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'Side Show': Perfection squared

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Side Show

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The reimagined production of the musical, “Side Show,” currently playing at the Kennedy Center’s Eisenhower Theater, is as close to perfection as a play can come. A dramatic story beautifully sung and acted by every single cast member, “Side Show” is a stunning piece of work. This new production (in association with the La Jolla Playhouse), adds depth with fresh material to the 1997 Broadway musical, and is directed by Oscar-winner Bill Condon,with music by Henry Krieger, book and lyrics by Bill Russell and additional book material by Condon.

“Side Show” is based on the real-life story of Daisy and Violet Hilton,conjoined twins born in early 20th century England. Abandoned by their mother at birth, they were put up for adoption and raised by a woman who put them on display, charging money to see them. When the twins were young, the woman married a circus side-show manager who made them the featured act in his show. He treated them horribly, considering the two to be his personal property. While on tour in the U.S., the girls finally gained the where-with-all to sue for their freedom and won their suit. They were now able to make their own choices. But would they really ever be free and just what would their future hold? In dramatically entertaining fashion, “Side Show” gives us the before and after story of that freedom.

“Side Show” takes on the freak aspect of the girls’ lives head on with a terrific opening number, “Come Look at the Freaks” (although these days, a tattooed woman is not all that freakish). We are introduced to each member of the show by circus owner, Sir (Robert Joy), with standout performances from each cast member. We then meet the twins, Daisy and Violet (Emily Padgett and Erin Davie). The two look amazingly alike, but they have very different personalities. Daisy is an extrovert who likes fame and attention, while Violet is more introverted and wants a husband and home. But what they both desire more than anything else is to be treated, as they tell us in song, “Like Everyone Else.”

Daisy’s and Violet’s freak show existence is given a huge jolt in Texas when smooth-talking talent agent, Terry (Ryan Silverman), and vocal and dance coach, Buddy (Matthew Hydzik), visit the show. Under their tutelage the twins grow more confident and when Terry encourages them to sue for their freedom and leave the show for the Orpheum Circuit, they do just that. It is a hard break because the circus cast has become their family. But with loyal friend, Jake (David St. Louis), leaving with them, the separation is made easier and their hopes are high as they begin their tour. But will they get the lives they imagined? Will they be happier? Who’s to say.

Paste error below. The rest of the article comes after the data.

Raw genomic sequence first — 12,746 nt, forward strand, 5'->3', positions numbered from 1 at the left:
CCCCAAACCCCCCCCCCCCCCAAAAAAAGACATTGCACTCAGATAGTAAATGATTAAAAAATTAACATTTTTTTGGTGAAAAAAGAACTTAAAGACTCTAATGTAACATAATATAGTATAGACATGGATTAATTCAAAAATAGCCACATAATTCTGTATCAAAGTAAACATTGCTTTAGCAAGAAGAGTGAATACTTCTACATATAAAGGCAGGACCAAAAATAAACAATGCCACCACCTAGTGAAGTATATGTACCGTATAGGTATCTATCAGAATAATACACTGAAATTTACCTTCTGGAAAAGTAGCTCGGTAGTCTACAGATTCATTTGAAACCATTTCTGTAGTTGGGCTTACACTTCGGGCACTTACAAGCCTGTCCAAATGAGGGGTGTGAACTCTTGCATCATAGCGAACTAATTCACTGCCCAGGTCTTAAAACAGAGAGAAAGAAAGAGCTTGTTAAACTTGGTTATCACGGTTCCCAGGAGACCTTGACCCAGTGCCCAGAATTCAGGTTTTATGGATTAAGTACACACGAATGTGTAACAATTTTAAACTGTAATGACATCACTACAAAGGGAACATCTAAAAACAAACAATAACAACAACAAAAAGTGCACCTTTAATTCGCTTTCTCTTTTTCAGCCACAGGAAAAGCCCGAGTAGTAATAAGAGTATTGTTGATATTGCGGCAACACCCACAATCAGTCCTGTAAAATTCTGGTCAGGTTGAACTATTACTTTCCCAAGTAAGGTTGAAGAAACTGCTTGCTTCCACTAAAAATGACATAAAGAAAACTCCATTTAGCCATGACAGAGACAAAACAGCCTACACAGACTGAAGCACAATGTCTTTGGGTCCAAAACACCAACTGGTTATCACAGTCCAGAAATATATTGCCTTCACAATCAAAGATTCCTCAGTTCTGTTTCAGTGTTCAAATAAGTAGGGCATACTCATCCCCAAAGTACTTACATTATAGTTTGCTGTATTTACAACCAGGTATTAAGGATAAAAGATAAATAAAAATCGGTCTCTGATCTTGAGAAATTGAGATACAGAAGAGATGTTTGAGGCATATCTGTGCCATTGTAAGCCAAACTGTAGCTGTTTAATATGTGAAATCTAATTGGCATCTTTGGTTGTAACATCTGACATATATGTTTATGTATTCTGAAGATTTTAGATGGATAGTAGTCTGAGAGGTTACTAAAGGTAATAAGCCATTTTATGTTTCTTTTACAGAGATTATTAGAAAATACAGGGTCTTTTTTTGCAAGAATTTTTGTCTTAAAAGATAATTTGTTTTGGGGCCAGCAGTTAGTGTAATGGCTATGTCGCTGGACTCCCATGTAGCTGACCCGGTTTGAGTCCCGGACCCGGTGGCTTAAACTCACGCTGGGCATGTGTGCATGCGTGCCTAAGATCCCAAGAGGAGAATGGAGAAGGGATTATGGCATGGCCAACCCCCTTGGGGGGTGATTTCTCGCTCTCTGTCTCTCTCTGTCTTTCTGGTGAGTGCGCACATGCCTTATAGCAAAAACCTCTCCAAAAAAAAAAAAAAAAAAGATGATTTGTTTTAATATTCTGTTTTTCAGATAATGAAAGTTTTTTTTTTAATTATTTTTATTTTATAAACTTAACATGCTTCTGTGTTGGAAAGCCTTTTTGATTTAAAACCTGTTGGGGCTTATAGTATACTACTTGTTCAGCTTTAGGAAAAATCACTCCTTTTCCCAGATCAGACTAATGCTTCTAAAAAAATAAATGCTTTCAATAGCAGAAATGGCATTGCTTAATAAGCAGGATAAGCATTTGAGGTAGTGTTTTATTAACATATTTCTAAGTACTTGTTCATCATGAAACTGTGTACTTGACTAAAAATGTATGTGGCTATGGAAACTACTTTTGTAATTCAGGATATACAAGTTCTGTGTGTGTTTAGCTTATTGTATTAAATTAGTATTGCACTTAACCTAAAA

Emily Padgett and Erin Davie are equally fantastic. Their singing—either in unison or apart—is absolutely beautiful. Through their voices we really understand the highs and lows of the twins’ lives. How these two actresses manage to sing, dance and act so closely together every day is unimaginable. Theirs is a spectacular performance.

With the twins’ closing song of the first act, “Who Will Love Me As I Am,” you might think nothing could top that performance. Then the second act begins. Shortly thereafter Ryan Silverman’s Terry takes center stage, ruminating over his conflicting feelings for Daisy with a “A Private Conversation.” His voice fills the theatre in show-stopping theatre magic. Just when you’ve begun to recover emotionally and wonder if “Side Show” can possibly soar any higher, David St. Louis’ Jake comes forward to profess his love for one of the sisters in “You Should Be Loved.” It’s another heart-stopping moment of song.

In addition to the acting, singing and dancing, the costumes are also spectacular. The sisters wear gorgeous dresses throughout, and the costumes and makeup for the other characters are equally impressive.

“Side Show” is not a happy, go-lucky musical, but musical theatre in the very best sense of the words. It’s theatre you won’t soon forget.

“Side Show” runs through July 13.

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